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Effects of Diet on Rumen Proliferation and Fecal Shedding of Escherichia coli O157:H7 in Calves

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Calves inoculated with Escherichia coli O157:H7 and fed either a high-roughage or high-concentrate diet were evaluated for rumen proliferation and fecal shedding of E. coli O157:H7. Calves fed the high-roughage diet had lower mean rumen volatile fatty acid concentrations and higher rumen pH values than did calves fed the high-concentrate diet. Despite these differences in rumen conditions, the calves fed the high-roughage diet did not have greater rumen populations of E. coli O157: H7 and did not exhibit increased or longer fecal shedding compared with the calves fed the high-concentrate diet. Two calves shedding the highest mean concentrations of E. coli O157:H7 were both fed the high-concentrate diet. There was a significant (P < 0.05) positive correlation between fecal shedding and rumen volatile fatty acid concentration in calves fed a high-concentrate diet. The effects of diet on E. coli O157:H7 proliferation and acid resistance were investigated using an in vitro rumen fermentation system. Rumen fluid collected from steers fed a high-roughage diet, but not from steers fed a high-concentrate diet, supported the proliferation of E. coli O157:H7. Rumen fluid from steers fed a high-concentrate diet rapidly induced acid resistance in E. coli O157:H7. The impact of diet on fecal shedding of E. coli O157:H7 is still unclear and may depend on dietary effects on fermentation in the colon and on diet-induced changes in the resident microflora. However, rapid development of acid tolerance by E. coli O157:H7 in the rumens of calves fed high-concentrate diets, allowing larger populations to survive passage through the acidic abomasum to proliferate in the colon, may be one factor that influences fecal shedding in cattle on feed.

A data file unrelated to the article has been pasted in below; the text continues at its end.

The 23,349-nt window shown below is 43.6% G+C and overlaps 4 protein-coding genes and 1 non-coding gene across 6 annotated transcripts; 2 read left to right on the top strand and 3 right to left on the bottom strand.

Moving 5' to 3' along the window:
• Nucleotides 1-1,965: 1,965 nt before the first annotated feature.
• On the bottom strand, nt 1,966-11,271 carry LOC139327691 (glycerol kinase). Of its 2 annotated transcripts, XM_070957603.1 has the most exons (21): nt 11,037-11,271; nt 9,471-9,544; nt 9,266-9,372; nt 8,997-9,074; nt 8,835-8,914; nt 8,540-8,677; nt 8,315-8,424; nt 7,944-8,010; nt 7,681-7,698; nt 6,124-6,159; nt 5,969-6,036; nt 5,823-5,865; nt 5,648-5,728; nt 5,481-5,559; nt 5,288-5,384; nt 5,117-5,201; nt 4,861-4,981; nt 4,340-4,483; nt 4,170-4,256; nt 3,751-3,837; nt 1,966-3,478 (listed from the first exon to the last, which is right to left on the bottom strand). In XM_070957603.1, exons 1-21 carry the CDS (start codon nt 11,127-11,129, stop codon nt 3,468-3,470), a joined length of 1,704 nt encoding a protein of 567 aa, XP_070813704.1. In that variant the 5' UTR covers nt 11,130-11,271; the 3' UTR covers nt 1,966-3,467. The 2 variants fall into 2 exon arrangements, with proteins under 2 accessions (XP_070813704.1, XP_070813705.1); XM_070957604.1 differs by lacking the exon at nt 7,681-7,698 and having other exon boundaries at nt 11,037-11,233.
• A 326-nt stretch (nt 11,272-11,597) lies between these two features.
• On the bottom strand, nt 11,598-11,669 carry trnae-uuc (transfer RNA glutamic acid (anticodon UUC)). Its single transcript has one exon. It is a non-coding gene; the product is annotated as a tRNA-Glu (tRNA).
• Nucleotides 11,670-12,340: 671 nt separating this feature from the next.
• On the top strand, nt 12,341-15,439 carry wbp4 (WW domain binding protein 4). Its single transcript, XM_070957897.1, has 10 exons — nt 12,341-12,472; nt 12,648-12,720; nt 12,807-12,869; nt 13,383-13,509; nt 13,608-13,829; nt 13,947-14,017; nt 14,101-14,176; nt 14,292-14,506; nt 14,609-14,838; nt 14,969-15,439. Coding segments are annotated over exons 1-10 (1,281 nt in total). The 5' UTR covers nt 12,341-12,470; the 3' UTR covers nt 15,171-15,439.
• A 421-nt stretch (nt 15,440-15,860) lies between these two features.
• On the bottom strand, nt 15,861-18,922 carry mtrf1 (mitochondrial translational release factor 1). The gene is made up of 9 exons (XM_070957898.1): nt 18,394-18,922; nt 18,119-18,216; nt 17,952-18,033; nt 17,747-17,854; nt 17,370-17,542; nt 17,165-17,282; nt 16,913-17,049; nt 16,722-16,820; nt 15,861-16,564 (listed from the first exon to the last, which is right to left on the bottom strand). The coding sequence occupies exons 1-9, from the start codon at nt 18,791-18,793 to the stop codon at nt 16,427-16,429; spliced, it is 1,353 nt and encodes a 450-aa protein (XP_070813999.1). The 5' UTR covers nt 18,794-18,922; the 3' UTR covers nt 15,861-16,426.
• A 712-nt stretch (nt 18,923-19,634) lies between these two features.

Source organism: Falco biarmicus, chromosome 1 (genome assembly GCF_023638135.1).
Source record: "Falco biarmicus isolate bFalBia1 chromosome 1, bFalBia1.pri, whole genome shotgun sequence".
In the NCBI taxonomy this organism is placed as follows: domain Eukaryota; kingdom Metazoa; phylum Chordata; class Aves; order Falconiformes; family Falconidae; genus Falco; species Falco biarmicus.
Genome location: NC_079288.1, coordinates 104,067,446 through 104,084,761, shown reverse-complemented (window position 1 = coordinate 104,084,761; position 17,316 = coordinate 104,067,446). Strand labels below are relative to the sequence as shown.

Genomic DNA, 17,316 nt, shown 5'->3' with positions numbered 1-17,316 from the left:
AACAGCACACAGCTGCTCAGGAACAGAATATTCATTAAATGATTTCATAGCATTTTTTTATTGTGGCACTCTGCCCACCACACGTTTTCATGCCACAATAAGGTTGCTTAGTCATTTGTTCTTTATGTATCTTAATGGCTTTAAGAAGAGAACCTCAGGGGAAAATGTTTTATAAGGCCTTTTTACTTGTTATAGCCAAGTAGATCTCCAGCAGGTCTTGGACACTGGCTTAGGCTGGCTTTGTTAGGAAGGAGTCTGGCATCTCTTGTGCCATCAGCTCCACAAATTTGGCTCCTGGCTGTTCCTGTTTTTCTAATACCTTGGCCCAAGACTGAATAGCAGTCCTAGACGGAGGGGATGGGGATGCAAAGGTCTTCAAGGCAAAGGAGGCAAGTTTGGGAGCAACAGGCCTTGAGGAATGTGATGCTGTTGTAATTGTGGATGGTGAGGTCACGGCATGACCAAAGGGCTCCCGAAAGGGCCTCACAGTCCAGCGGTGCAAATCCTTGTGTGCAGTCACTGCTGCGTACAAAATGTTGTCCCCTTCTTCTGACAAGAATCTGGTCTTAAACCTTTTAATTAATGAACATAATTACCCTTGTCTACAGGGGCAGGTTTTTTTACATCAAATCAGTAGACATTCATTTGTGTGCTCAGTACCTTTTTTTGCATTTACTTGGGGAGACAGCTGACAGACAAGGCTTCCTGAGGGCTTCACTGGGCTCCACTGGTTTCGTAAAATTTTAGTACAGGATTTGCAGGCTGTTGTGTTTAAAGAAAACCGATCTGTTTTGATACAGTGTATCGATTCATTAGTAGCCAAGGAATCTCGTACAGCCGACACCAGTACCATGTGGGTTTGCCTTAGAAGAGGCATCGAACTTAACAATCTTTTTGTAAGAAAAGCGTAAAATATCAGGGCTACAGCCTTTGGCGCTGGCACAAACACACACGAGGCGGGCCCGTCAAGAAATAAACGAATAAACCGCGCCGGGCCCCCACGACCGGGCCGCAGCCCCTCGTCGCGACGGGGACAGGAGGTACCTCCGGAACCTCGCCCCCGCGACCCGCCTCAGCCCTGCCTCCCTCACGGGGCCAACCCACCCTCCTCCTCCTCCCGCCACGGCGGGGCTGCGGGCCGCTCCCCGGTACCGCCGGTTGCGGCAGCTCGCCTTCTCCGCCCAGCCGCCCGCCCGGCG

Document Type: Research Article

Affiliations: 1: Department of Pathology, University of Georgia, Athens, Georgia 30602, USA 2: Department of Large Animal Medicine and Surgery, College of Veterinary Medicine, University of Georgia, Athens, Georgia 30602, USA 3: Department of Animal and Dairy Science, College of Agricultural and Environmental Sciences, University of Georgia, Athens, Georgia 30602, USA 4: Center for Food Safety and Quality Enhancement, Department of Food Science and Technology, Georgia Station, University of Georgia, Griffin, Georgia 30223, USA

Publication date: December 1, 2000

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    The Journal of Food Protection (JFP) is a refereed monthly publication. Each issue contains scientific research and authoritative review articles reporting on a variety of topics in food science pertaining to food safety and quality. The Journal is internationally recognized as the leading publication in the field of food microbiology with a readership exceeding 11,000 scientists from 70 countries. The Journal of Food Protection is indexed in Index Medicus, Current Contents, BIOSIS, PubMed, Medline, and many others.

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